Some consumers of municipal water in Muskoka haven’t had their water consumption meters read since December 2021 due to staffing shortages impacting the third party the District contracts to read the meters.
Had the meters been read in a timely fashion, costly plumbing leaks would’ve been detected much sooner and given the system owner an opportunity to fix the leak.
According to a report submitted to the municipality’s finance committee on July 20 by the District director of finance Laurie Bissonette, while the municipality services 3,932 radio-read-enabled meters that allow for information to be obtained by simply driving a route with a collecting device, an estimated 8,959 customers rely on a third party to have their meters read by walking a route. It is some of those customers who have been impacted by the staffing shortage. They’ve been billed according to historical estimates for water and sewer usage (based on water consumption) rather than actual usage, which has made the detection of leaks impossible.
A case in point, according to District staff they are aware of a water and sewer customer living in Gravenhurst who would be billed an incredible $19,870 as a result of an undetected water leak.
“The District recognizes that accidental high water usage bills can create a hardship to customers. Further, a customer’s inability to pay for all consumption as measured by the water meter could lead to penalties and collection charges. Arrangements to spread costs over a longer period can be made by contacting the billing department but the arrangement does not reduce amounts owing as a result of a water leak,” states Bissonette.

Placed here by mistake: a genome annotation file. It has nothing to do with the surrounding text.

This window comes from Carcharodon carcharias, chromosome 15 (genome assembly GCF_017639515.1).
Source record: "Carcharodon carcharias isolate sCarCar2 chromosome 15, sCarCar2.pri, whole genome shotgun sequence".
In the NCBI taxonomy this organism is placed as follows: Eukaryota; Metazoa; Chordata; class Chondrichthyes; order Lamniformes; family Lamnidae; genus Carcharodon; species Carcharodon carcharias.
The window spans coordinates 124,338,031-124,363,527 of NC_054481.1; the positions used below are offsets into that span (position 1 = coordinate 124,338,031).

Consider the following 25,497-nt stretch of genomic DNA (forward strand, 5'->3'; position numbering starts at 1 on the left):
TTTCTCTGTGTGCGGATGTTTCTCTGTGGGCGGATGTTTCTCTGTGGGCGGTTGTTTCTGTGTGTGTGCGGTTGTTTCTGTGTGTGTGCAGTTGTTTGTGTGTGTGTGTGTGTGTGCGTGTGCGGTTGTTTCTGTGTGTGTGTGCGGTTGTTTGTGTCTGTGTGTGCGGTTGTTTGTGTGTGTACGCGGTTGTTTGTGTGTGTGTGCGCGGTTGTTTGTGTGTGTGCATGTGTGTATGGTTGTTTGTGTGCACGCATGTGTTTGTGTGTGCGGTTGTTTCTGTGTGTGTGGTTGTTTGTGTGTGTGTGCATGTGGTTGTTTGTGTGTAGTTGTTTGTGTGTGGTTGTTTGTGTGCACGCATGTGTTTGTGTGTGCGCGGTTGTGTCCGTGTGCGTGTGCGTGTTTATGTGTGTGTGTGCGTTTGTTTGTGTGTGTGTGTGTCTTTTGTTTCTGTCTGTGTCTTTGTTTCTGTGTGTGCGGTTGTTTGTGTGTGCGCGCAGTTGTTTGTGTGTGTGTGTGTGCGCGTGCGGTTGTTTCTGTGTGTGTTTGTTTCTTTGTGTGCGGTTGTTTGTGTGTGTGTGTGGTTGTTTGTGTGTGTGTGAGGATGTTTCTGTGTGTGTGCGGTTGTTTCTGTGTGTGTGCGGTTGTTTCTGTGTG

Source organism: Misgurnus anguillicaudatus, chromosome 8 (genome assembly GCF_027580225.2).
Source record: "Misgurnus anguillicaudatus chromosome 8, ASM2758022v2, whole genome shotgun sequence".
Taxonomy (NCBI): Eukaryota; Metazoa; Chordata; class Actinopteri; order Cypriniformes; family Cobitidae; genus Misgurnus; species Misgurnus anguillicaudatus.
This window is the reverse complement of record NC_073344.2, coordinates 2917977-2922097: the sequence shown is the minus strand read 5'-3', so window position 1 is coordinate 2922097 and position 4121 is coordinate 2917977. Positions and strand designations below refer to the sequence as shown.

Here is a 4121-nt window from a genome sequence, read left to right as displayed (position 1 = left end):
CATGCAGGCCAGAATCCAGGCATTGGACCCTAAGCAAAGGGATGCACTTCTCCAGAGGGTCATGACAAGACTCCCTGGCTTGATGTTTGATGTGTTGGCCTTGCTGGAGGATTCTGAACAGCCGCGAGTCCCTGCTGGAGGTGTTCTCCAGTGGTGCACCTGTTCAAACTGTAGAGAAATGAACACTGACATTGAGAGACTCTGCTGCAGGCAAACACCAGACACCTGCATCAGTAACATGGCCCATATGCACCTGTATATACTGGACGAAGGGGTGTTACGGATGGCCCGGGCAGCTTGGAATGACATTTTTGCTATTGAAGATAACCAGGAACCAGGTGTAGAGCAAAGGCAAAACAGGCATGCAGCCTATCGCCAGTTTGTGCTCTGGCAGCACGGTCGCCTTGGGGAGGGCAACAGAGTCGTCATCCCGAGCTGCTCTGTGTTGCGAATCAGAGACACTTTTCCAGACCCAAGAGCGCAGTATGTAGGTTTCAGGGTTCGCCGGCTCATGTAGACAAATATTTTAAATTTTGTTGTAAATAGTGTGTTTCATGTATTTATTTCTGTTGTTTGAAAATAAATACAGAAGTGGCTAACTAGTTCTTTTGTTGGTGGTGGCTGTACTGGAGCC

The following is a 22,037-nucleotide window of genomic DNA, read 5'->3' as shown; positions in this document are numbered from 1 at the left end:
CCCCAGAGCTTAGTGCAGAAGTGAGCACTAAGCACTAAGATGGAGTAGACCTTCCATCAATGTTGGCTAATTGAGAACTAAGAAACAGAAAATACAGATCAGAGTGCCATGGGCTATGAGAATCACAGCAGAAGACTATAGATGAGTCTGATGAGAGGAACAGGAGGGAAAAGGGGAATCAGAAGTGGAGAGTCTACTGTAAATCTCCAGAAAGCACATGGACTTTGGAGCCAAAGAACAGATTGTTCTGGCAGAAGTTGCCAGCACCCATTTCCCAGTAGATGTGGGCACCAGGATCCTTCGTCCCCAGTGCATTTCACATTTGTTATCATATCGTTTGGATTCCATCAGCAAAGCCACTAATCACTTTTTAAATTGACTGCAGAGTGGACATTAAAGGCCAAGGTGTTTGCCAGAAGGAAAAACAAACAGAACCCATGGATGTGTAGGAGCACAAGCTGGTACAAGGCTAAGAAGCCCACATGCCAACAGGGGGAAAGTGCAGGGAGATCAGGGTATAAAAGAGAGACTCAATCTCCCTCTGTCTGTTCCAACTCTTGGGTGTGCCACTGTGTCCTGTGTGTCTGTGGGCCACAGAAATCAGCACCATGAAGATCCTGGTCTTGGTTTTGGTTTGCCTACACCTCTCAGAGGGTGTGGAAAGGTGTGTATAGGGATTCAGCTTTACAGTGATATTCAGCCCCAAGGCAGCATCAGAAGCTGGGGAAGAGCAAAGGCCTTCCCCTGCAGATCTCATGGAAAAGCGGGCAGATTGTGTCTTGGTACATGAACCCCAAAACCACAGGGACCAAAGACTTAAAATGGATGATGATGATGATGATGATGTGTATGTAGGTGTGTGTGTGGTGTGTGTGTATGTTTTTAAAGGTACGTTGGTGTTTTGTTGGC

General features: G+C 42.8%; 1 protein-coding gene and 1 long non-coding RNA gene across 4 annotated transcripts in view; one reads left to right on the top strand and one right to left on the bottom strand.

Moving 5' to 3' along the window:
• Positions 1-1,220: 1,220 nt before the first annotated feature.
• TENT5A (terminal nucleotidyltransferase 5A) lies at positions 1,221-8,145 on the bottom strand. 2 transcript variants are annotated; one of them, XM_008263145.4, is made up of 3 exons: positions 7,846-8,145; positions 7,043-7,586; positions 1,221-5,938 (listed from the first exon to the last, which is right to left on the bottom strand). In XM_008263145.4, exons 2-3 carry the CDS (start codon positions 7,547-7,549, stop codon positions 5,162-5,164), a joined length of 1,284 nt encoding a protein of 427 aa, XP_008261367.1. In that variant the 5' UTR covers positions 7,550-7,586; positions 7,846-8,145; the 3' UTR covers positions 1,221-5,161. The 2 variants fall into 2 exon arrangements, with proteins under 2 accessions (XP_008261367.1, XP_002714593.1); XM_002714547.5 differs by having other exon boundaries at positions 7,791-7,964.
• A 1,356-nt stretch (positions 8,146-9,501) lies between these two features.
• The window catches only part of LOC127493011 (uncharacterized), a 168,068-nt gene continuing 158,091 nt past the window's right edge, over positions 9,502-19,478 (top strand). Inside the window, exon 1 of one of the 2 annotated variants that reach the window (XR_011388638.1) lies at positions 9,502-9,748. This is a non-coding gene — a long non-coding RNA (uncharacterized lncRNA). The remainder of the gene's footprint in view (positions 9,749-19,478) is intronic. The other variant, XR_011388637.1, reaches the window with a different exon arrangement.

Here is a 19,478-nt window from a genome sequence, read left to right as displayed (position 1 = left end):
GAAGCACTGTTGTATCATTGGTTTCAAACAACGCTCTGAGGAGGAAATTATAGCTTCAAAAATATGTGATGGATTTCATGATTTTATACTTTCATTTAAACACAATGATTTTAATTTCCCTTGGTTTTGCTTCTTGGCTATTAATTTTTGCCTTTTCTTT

Staff brought forward a policy that would, in most cases, credit half of the cost of the accidental leak back to the customer, “where water
usage exceeds two (2) times (200%) the average of the similar billing period from the previous year with a maximum adjustment period of 120 calendar days from the last bill date.”
Customers would receive a credit of up to $1,500 once they prove the issue has been addressed.
According to the report (you’ll find the link below) There are several restrictions associated with the policy and no adjustments will be approved when:
• Usage above the customer’s average monthly consumption is due to activities including watering of sod, gardening, filling swimming pools or whirlpools, and washing vehicles as this represents water knowingly used by the customer;
• Water loss due to theft, vandalism or construction damage will not be covered under the Policy. Resolving these issues is the responsibility of the customer; and
• Claims for leaks in unoccupied and/or vacant premises (for 72 hours or more). For extended absences, customers should consider shutting off the water supply
(with the exception where water is used for heating purposes) and draining all the pipes and appliances.
Staff were also seeking authorization through the proposed policy to evaluate on a case-by-case basis any situations in which significant financial hardship would be imposed upon a customer due to an undetected leak.
District council approved the policy at its August 8 meeting.
You can find more information and the full report here (pdf).
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